The anti-piracy group BREIN has been accused by a soundtrack composer of not having permission to use his work in their well known “you wouldn’t steal a car” anti-downloading campaign. The image above is a still from the infamous advert, which has been satirised heavily (most famously by The IT Crowd).
You couldn’t make this shit up. Well no you could - but no-one would believe you. Which is why Melchior Rietveldt, the Dutch musician whose work was used on the huge international ad campaign after it was commissioned for a only one-off screening, wore a wire to record the conversations he had with his national royalty collection agency Buma/Stemra. As if it wasn’t bad enough that his music was used without permission (in a bloody anti-piracy campaign, of all things) Mr Reitveldt was then told by a representative of Buma/Stemra, Jochem Gerrits, that the issue could be resolved if Gerrits was given a 33% share of the possible million-Euro-plus pay out that Rietveldt was due. In effect, a bribe.
It all started back in 2006, when the Hollywood-funded anti-piracy group BREIN reportedly asked musician Melchior Rietveldt to compose music for an anti-piracy video. The video in question was to be shown at a local film festival, and under these strict conditions the composer accepted the job.
However, according to a report from Pownews the anti-piracy ad was recycled for various other purposes without the composer’s permission. When Rietveldt bought a Harry Potter DVD early 2007, he noticed that the campaign video with his music was on it. And this was no isolated incident.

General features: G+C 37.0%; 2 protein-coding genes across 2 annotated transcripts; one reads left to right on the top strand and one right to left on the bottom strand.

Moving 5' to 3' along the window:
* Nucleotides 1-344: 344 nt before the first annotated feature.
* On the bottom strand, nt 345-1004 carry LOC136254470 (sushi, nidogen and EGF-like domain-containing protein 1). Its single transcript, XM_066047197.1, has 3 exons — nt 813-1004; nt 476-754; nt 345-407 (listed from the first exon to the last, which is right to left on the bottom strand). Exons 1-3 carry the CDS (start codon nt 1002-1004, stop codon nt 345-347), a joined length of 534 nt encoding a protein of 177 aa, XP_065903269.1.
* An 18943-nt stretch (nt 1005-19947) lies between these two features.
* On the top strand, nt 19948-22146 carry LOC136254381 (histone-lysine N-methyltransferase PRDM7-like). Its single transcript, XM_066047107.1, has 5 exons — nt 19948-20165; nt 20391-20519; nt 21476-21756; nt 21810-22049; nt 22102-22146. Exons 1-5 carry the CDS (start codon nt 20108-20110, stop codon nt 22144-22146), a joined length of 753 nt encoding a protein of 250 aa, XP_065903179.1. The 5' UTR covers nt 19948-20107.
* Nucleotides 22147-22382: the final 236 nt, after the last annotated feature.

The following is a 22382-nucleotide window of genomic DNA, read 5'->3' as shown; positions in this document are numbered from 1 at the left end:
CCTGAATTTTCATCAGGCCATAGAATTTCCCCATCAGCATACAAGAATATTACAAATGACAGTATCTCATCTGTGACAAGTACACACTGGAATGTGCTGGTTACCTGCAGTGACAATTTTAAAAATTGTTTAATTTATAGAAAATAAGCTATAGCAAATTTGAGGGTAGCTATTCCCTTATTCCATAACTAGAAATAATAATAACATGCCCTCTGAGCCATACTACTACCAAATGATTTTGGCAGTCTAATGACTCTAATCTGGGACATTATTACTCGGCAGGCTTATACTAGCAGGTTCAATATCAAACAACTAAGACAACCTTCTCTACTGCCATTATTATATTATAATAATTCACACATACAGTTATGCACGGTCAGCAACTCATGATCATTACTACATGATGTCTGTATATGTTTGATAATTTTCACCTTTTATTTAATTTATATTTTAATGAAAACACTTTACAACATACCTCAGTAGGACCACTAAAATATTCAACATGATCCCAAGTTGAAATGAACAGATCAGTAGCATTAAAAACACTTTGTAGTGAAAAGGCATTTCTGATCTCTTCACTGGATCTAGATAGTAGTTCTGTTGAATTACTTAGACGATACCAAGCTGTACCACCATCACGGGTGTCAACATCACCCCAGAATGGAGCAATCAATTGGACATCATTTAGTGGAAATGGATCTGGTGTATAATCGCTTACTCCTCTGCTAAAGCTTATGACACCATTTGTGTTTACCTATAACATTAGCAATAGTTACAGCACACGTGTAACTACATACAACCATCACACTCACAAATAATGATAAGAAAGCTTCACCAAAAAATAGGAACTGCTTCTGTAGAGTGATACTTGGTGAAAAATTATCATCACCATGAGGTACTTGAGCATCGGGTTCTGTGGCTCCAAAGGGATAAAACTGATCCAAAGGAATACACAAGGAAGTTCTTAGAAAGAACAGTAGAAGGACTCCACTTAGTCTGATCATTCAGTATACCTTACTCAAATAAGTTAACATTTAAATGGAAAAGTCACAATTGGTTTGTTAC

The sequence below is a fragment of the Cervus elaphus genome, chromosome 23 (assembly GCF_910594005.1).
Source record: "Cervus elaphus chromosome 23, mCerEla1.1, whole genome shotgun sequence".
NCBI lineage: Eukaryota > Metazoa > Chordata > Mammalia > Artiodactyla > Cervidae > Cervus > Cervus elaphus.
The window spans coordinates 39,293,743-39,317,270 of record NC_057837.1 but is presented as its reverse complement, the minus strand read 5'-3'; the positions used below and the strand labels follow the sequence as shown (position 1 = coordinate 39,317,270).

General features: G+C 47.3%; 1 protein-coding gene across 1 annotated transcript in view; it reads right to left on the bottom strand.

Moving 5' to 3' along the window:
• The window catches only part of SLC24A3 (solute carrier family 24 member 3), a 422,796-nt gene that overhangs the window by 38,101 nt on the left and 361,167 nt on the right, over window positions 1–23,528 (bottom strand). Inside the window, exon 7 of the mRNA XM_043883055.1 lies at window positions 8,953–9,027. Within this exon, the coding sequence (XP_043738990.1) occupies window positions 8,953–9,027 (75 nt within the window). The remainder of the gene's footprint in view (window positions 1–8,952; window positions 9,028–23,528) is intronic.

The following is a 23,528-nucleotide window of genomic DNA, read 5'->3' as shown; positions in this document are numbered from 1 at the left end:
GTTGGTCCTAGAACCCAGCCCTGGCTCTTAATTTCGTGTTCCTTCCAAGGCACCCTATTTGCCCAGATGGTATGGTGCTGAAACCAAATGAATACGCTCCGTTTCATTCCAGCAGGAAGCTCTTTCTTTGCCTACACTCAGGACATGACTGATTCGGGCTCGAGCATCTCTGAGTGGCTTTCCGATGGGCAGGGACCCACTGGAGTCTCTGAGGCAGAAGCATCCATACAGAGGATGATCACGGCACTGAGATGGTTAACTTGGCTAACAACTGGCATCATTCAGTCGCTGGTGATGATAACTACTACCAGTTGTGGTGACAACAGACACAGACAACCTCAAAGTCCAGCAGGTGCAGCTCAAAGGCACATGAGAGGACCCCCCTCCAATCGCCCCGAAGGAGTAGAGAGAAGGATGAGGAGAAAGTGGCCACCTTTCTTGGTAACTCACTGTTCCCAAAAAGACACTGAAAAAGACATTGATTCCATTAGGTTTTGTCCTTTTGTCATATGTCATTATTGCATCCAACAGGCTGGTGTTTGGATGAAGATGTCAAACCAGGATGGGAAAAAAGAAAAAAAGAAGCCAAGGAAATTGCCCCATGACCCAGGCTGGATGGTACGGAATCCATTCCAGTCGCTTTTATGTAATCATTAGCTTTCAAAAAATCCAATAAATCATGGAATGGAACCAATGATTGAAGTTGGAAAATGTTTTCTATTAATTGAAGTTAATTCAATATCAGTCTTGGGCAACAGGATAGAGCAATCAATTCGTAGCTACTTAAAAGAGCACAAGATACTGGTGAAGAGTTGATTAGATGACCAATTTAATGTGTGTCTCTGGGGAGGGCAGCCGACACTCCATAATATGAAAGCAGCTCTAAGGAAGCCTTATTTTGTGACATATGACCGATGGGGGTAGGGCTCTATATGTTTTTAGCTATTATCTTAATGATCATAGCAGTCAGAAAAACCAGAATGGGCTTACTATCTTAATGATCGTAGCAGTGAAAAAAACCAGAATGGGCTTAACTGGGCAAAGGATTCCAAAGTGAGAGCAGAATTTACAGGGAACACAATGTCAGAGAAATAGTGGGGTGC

The composer now claims that his work has been used on tens of millions of Dutch DVDs, without him receiving any compensation for it. According to Rietveldt’s financial advisor, the total sum in missed revenue amounts to at least a million euros ($1,300,000).
The existence of excellent copyright laws and royalty collecting agencies in the Netherlands should mean that the composer received help and support with this problems, but this couldn’t be further from what actually happened.
Soon after he discovered the unauthorized distribution of his music Rietveldt alerted the local music royalty collecting agency Buma/Stemra. The composer demanded compensation, but to his frustration he heard very little from Buma/Stemra and he certainly didn’t receive any royalties.
Earlier this year, however, a breakthrough seemed to loom on the horizon when Buma/Stemra board member Jochem Gerrits contacted the composer with an interesting proposal. Gerrits offered to help out the composer in his efforts to get paid for his hard work, but the music boss had a few demands of his own.
In order for the deal to work out the composer had to assign the track in question to the music publishing catalogue of the Gerrits, who owns High Fashion Music. In addition to this, the music boss demanded 33% of all the money set to be recouped as a result of his efforts.
Unbelievable! I hope Mr Rietveldt rinses these bastards for everything they’ve got. Here’s the original BREIN anti-piracy advert:
Thanks to Paul Shetler.